Riyadh has cut oil prices to Asia by $1.60 per barrel, the most in 10 months, signaling mounting competition with fellow OPEC member Iran. Saudi Arabia is ramping up exports to regain market share.
State-run Saudi Aramco plans to sell Arab Light crude at $1.10 per barrel below the Asian regional benchmark, starting September. Experts had expected a $1 per barrel drop.
Prices for Light and Extra Light crude for US clients was cut by 20 cents and 40 cents respectively with the Medium and Heavy grades left unchanged. The company raised prices on all grades except Extra Light to northwest Europe and the Mediterranean.
Tehran has boosted crude output 25 percent in 2016 aiming to reach daily production of four million barrels by the end of the year. According to shipping data, the Asian market makes up the largest share of Iranian sales.
Since January when international sanctions restricting its exports were lifted, Iran has managed to become OPEC’s third-biggest producer. Saudi Arabia has responded by increasing exports of its oil and refined products.
“This is a throw down challenge that I’m sure the Iranians will match,” said John Kilduff, partner at Again Capital as quoted by Bloomberg, adding that the market battle between the two rivals was back on in a big way.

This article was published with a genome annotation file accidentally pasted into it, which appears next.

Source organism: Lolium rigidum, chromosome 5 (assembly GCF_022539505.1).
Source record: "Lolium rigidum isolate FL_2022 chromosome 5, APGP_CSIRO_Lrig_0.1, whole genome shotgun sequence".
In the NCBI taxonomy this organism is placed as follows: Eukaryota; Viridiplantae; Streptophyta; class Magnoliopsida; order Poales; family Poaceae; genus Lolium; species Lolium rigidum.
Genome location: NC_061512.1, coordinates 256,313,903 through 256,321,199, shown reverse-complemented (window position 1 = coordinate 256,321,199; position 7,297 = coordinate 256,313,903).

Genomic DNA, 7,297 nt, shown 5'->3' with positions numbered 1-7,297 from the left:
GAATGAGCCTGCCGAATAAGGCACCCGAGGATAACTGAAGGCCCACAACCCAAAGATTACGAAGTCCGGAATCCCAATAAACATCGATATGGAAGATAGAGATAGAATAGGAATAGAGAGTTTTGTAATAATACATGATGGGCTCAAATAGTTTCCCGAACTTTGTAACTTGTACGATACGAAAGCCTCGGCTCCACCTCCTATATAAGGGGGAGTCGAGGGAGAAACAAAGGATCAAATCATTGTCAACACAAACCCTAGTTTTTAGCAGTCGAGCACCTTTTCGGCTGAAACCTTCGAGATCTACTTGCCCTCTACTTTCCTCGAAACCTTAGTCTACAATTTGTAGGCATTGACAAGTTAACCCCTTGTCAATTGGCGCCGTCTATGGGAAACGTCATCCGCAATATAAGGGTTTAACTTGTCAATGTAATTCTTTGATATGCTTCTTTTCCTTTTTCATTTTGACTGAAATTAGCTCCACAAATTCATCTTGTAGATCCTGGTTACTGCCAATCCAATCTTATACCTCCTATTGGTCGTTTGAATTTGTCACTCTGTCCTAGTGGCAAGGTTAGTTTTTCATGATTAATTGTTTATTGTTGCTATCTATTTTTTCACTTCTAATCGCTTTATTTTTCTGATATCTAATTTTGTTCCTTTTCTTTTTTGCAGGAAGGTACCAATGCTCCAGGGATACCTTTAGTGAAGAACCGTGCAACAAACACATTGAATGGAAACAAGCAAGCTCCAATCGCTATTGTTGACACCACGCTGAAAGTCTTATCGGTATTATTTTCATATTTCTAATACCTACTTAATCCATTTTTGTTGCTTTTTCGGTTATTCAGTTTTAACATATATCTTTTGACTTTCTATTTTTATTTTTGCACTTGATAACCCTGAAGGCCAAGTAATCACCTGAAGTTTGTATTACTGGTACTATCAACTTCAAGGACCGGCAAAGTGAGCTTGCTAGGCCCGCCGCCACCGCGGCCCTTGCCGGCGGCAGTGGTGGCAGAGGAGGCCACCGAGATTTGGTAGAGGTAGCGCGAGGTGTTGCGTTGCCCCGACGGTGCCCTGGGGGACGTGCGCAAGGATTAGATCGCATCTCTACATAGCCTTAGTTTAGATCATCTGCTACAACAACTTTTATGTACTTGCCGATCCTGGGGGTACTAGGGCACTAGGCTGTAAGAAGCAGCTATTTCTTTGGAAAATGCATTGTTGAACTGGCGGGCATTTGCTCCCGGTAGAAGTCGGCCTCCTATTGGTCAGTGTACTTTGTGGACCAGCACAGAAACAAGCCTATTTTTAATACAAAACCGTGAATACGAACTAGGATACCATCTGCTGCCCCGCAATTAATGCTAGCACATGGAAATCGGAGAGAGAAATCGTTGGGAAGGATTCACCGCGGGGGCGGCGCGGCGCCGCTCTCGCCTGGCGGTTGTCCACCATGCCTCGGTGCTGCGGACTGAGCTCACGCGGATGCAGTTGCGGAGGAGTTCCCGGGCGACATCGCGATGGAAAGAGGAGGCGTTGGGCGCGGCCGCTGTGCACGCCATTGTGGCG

Demand for crude in Asia is currently slowing with refineries cutting production due to a slump in margins and constantly rising supply from state-owned corporations.
Since the start of the year Brent crude rose 17 percent as a result of supply disruptions in Nigeria and Canada. However crude prices have slipped in the last three months and are still 12 percent lower compared to a year ago.
Iran predicts balance will be restored to the oil market. “The oil market is oversupplied now but there are expectations that there will be a balance between demand and supply in the market,” said Oil Minister Bijan Namdar Zanganeh in an interview with Iranian state television on Monday.